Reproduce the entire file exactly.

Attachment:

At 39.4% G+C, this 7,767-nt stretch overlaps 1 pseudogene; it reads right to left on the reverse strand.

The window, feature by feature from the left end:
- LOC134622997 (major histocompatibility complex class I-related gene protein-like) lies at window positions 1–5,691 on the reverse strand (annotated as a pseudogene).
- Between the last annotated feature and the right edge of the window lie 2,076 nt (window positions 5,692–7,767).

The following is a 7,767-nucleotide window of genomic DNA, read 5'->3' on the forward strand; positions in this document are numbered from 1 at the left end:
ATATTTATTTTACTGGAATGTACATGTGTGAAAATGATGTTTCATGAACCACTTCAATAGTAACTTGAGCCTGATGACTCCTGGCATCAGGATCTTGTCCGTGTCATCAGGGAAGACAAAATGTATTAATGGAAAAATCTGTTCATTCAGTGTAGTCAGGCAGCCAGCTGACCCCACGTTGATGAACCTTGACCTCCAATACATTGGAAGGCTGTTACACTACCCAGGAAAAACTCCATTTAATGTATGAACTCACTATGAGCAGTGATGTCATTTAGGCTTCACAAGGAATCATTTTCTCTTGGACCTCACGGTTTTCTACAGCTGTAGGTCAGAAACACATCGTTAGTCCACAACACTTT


At 39.4% G+C, this 7,767-nt stretch overlaps 1 pseudogene; it reads right to left on the reverse strand.

The window, feature by feature from the left end:
- LOC134622997 (major histocompatibility complex class I-related gene protein-like) lies at window positions 1–5,691 on the reverse strand (annotated as a pseudogene).
- Between the last annotated feature and the right edge of the window lie 2,076 nt (window positions 5,692–7,767).

The following is a 7,767-nucleotide window of genomic DNA, read 5'->3' on the forward strand; positions in this document are numbered from 1 at the left end:
ATATTTATTTTACTGGAATGTACATGTGTGAAAATGATGTTTCATGAACCACTTCAATAGTAACTTGAGCCTGATGACTCCTGGCATCAGGATCTTGTCCGTGTCATCAGGGAAGACAAAATGTATTAATGGAAAAATCTGTTCATTCAGTGTAGTCAGGCAGCCAGCTGACCCCACGTTGATGAACCTTGACCTCCAATACATTGGAAGGCTGTTACACTACCCAGGAAAAACTCCATTTAATGTATGAACTCACTATGAGCAGTGATGTCATTTAGGCTTCACAAGGAATCATTTTCTCTTGGACCTCACGGTTTTCTACAGCTGTAGGTCAGAAACACATCGTTAGTCCACAACACTTT